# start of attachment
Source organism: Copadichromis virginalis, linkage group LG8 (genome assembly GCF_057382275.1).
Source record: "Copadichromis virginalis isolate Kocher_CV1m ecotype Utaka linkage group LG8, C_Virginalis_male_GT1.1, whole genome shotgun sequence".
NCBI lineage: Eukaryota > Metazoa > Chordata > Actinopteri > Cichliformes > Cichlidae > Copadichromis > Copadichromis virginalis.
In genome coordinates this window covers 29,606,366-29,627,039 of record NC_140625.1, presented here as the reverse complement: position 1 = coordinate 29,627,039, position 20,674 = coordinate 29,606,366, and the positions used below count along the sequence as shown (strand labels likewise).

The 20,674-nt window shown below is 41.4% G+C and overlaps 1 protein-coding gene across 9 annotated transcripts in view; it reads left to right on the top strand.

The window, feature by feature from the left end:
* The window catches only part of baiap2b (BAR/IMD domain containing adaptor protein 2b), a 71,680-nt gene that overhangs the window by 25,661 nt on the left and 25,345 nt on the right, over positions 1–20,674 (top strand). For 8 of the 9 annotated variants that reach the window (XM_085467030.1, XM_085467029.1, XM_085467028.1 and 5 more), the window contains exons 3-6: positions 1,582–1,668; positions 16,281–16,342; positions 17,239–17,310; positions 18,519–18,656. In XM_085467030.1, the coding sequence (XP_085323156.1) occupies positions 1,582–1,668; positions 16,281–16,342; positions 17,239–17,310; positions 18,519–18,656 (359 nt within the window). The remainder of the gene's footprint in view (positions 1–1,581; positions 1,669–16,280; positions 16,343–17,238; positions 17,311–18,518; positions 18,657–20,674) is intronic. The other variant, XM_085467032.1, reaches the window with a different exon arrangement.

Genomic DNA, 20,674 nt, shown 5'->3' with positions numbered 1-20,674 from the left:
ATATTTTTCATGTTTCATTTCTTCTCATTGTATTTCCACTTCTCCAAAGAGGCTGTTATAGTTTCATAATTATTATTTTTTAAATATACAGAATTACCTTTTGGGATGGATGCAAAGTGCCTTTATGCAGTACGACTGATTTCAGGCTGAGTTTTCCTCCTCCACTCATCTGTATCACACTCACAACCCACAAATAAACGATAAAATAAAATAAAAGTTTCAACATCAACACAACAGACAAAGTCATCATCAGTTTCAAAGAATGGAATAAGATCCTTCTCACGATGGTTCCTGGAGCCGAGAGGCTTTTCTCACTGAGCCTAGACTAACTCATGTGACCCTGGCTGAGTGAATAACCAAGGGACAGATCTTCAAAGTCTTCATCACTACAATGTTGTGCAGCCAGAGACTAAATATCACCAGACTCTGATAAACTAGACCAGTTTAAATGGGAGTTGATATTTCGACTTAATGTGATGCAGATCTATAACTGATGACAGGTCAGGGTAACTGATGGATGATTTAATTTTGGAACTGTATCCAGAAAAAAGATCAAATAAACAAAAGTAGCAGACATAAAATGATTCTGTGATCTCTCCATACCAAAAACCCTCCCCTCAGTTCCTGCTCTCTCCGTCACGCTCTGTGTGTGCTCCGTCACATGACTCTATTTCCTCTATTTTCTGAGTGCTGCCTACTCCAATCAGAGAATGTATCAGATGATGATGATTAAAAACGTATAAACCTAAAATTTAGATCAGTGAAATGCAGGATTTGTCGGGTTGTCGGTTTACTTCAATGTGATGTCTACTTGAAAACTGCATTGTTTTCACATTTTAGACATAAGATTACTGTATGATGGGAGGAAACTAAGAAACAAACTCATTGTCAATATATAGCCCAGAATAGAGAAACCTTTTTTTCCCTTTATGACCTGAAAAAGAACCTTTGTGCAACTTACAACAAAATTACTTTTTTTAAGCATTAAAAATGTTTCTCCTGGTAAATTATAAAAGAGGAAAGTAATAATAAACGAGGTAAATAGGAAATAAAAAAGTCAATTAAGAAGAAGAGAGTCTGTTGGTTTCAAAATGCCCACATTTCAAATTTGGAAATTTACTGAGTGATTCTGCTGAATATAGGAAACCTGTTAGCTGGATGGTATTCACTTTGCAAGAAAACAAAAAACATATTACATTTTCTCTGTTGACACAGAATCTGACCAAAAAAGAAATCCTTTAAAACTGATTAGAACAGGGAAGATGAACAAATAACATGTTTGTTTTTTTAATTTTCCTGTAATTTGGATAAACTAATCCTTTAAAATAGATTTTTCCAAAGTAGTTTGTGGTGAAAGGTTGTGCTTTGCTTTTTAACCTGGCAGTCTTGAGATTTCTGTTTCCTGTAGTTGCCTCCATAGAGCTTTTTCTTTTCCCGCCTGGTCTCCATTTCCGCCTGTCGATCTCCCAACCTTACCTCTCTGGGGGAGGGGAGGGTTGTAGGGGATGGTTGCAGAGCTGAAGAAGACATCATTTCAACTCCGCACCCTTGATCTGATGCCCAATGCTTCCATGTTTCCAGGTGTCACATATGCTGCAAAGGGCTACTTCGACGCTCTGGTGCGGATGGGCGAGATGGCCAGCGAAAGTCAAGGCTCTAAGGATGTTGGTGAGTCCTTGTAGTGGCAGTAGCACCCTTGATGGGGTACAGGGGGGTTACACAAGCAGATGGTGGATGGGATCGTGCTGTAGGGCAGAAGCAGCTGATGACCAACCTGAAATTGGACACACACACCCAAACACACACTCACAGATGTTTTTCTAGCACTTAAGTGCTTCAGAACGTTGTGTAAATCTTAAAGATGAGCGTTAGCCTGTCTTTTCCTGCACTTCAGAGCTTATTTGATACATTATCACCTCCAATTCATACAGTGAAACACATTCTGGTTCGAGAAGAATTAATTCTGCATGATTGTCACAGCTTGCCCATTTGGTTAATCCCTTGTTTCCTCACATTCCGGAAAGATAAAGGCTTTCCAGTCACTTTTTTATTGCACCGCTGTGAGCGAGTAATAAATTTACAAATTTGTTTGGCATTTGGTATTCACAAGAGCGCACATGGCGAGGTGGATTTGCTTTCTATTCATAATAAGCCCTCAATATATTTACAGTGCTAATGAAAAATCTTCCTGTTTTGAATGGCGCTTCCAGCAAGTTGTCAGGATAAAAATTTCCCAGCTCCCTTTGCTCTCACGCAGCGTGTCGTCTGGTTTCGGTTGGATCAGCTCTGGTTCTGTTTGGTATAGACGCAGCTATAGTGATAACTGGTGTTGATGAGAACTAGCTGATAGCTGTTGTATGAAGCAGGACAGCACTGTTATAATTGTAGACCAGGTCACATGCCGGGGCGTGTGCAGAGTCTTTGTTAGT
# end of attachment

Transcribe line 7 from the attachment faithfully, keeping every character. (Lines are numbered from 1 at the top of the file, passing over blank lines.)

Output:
* The window catches only part of baiap2b (BAR/IMD domain containing adaptor protein 2b), a 71,680-nt gene that overhangs the window by 25,661 nt on the left and 25,345 nt on the right, over positions 1–20,674 (top strand). For 8 of the 9 annotated variants that reach the window (XM_085467030.1, XM_085467029.1, XM_085467028.1 and 5 more), the window contains exons 3-6: positions 1,582–1,668; positions 16,281–16,342; positions 17,239–17,310; positions 18,519–18,656. In XM_085467030.1, the coding sequence (XP_085323156.1) occupies positions 1,582–1,668; positions 16,281–16,342; positions 17,239–17,310; positions 18,519–18,656 (359 nt within the window). The remainder of the gene's footprint in view (positions 1–1,581; positions 1,669–16,280; positions 16,343–17,238; positions 17,311–18,518; positions 18,657–20,674) is intronic. The other variant, XM_085467032.1, reaches the window with a different exon arrangement.